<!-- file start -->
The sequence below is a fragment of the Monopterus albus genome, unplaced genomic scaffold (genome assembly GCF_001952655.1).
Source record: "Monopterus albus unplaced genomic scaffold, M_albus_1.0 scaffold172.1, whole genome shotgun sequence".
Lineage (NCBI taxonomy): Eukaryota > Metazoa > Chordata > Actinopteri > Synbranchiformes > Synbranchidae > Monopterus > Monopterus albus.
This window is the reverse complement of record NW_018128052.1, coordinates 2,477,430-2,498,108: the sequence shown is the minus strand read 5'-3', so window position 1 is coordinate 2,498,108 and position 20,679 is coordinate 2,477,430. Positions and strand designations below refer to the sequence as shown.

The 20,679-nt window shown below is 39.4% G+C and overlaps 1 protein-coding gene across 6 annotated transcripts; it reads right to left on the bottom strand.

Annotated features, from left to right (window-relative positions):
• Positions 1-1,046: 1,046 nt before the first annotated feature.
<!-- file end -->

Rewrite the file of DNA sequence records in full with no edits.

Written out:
The sequence below is a fragment of the Monopterus albus genome, unplaced genomic scaffold (genome assembly GCF_001952655.1).
Source record: "Monopterus albus unplaced genomic scaffold, M_albus_1.0 scaffold172.1, whole genome shotgun sequence".
Lineage (NCBI taxonomy): Eukaryota > Metazoa > Chordata > Actinopteri > Synbranchiformes > Synbranchidae > Monopterus > Monopterus albus.
This window is the reverse complement of record NW_018128052.1, coordinates 2,477,430-2,498,108: the sequence shown is the minus strand read 5'-3', so window position 1 is coordinate 2,498,108 and position 20,679 is coordinate 2,477,430. Positions and strand designations below refer to the sequence as shown.

The 20,679-nt window shown below is 39.4% G+C and overlaps 1 protein-coding gene across 6 annotated transcripts; it reads right to left on the bottom strand.

Annotated features, from left to right (window-relative positions):
• Positions 1-1,046: 1,046 nt before the first annotated feature.